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Inside Politics
The Morning Grind / DayAhead

For Kerry, Independence from the Left

By John Mercurio
CNN Political Unit

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Left out? Sen. Hillary Clinton, billionaire George Soros and former Vermont Gov. Howard Dean meet today in Washington to rally around John Kerry. Where's Kerry? In Missouri.
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Morning Grind
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WASHINGTON (CNN) -- The Left gathers in Washington's Woodley Park today to rally around John Kerry with rallying cries from George Soros, Hillary Clinton and Howard Dean. And that's all before lunch.

Sen. John Edwards was scheduled to follow Soros on stage this morning at the "Take Back America" conference, but he bowed out.

Edwards cited a scheduling conflict, but the conspiracy wags among us wonder if the veep-wannabe, otherwise ubiquitous, didn't wanna be seen headlining a lefty-left forum during these crucial veep-selection weeks. (Don't buy it? Answer this question: Would a photo of Edwards shaking hands with Arianna Huffington help or hurt his veep prospects? We can already imagine the RNC web ad.)

For his part, Kerry today will be 1,060 miles away from the Marriott Wardman Park Hotel, in the aptly named town of Independence, Missouri, where he'll give his third major foreign-policy speech in seven days (excerpts below).

One day after comparing the war in Iraq to World War II, President Bush, for his part, leaves late this morning for Italy and France for the D-Day remembrance. One of his goals in Europe: To win international support for the U.N. resolution on the new Iraqi government. (Special Report: Return to Normandy)

(CNN plans live coverage at 9:50 a.m. ET before Bush's departure of his news conference with John Howard. Check our CNN.com home page for a link to a live Web stream.)

Also today, Camp Kerry folds a new TV ad into the rotation it launched this week.

Speaking of the Left, Gloria Feldt, the president of Planned Parenthood, told The Associated Press yesterday that Kerry "is being poorly advised, poorly served" by advisers on the abortion issue.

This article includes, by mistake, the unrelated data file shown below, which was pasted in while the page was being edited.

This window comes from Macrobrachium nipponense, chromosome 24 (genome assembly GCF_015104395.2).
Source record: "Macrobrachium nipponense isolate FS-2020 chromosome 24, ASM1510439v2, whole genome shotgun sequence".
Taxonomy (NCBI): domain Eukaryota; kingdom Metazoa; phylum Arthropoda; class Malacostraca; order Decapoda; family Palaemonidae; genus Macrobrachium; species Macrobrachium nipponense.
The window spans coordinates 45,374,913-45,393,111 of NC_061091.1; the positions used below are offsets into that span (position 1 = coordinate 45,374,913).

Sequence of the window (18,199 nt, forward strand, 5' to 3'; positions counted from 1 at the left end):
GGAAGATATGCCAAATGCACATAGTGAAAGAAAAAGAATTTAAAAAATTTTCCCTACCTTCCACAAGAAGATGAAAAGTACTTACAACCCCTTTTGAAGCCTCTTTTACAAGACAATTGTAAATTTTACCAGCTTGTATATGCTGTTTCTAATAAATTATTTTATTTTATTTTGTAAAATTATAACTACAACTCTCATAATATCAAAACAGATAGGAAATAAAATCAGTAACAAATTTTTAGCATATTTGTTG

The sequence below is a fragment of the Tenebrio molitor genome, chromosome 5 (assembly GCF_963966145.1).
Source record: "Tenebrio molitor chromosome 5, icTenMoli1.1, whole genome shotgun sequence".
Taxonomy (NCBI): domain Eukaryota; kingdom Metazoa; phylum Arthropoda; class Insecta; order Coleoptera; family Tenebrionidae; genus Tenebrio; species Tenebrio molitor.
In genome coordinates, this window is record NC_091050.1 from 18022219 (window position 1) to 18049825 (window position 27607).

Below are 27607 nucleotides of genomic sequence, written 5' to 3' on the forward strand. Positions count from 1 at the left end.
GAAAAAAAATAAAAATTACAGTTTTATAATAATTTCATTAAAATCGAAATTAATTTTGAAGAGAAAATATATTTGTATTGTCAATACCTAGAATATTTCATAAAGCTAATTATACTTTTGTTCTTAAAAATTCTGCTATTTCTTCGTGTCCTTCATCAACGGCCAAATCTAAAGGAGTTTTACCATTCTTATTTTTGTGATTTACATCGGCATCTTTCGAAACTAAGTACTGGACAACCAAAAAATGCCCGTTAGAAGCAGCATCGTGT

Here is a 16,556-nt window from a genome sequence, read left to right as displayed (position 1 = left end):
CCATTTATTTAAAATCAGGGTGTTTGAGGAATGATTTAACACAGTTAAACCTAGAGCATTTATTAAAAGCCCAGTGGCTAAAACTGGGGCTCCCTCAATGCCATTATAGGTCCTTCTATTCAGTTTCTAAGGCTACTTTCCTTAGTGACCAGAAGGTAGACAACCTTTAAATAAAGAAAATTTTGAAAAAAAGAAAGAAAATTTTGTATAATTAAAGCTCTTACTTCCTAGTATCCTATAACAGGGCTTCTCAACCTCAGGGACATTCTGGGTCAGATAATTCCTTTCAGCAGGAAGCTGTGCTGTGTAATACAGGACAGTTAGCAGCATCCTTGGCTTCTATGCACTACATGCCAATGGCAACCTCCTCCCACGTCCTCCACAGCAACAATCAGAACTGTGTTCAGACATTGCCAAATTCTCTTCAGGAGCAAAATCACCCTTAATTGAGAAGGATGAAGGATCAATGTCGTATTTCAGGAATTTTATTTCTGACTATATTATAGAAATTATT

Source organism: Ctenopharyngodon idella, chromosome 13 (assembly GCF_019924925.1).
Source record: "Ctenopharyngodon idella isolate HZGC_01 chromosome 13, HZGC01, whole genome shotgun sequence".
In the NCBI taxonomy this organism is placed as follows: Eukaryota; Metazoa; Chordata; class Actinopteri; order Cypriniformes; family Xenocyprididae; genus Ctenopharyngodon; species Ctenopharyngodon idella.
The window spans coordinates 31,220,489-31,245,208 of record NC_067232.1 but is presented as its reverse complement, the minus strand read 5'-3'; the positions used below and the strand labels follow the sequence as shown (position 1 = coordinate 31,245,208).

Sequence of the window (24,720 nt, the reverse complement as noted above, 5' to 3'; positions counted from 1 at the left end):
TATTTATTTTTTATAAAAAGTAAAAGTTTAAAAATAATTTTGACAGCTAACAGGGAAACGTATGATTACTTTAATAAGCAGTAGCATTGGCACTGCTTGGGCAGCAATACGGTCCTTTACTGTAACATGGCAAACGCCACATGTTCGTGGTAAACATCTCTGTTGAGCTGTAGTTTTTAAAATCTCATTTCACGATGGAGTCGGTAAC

In the wake of his comments last month that he would not apply an abortion-rights "litmus test" to most court nominees, Feldt said she thinks Kerry "understands viscerally reproductive rights as being related to women's human rights. ... But he's got to come up with some better language to talk about it."

Feldt said that Kerry, like Al Gore, has become overly cautious and should do a better job of making his positions clear.

Kerry to urge strengthening military

In his speech today in Missouri, Kerry will talk about strengthening the U.S. military.

"Despite all its talk of transforming our military, the Bush administration has done far too little to adapt our forces to the new missions they have to undertake," Kerry will say in his speech, according to an advance copy Camp Kerry distributed to reporters.

"We went into Iraq with too few troops to prevent looting and crime, and we failed to secure nearly a million tons of conventional weapons now being used against our troops," he says.

"We failed to build alliances and squandered the opportunity to generate wider support inside Iraq, in the Arab world, and among the major powers. These mistakes have complicated our mission and complicated our objective: a stable Iraq with a representative government secure in its borders."

Bush-Cheney prebuttal: Spokesman Steve Schmidt says he finds it "ironic" that Kerry chose Harry Truman's presidential library as the site for today's speech.

"Kerry and Truman may both be Democrats, but they have little else in common," Schmidt wrote in a campaign e-mail distributed to reporters. "Truman was known for making hard decisions and sticking to them. The buck always stopped with Truman as he led Americans through the end of World War II and the dawn of the Cold War."

"On decision making, Truman said, 'If it's right, make it, and let the popular part take care of itself.' [He] once said, 'If you fail to make up your mind, then you are not suited for the job.' John Kerry is clearly no heir to the Truman legacy."

Also today ...

  • Camp Kerry will announce a Senior Military Advisory Group (uh, SMAG?) of prominent retired admirals and general officers who are advising the campaign on defense and national security issues. The SMAG will include Gen. John Shalikashvili; Adm. William Crowe; Gen. Wesley Clark; Gen. Daniel Christman; Gen. Tony McPeak; Vice Adm. Lee Gunn; Gen. Joseph Hoar; Maj. Gen. Harry Jenkins; Lt. Gen. Claudia Kennedy; Adm. Stansfield Turner; and Gen. Johnnie Wilson.
  • The White House confirmed last night that Bush has talked with an attorney about the CIA leaks case. The spokeswoman said Bush was seeking advice from Washington attorney Jim Sharp about the investigation but had not retained him. She said Bush would only do so if he was called to testify before the grand jury. The White House says there is no indication the president is a target of the probe. (Bush consults private attorney over CIA leak probe)
  • And finally, one interesting note from The Associated Press: During his commencement remarks yesterday at the U.S. Air Force Academy, Bush yesterday quoted Dwight Eisenhower's message to the troops before D-Day. However, Bush left out one line -- "You are about to embark upon a great crusade." The AP points out that the president has carefully avoided using the word since using it to describe his war on terrorism, because the word is inflammatory to Muslims. (Bush compares Iraq, terror wars to World War II)

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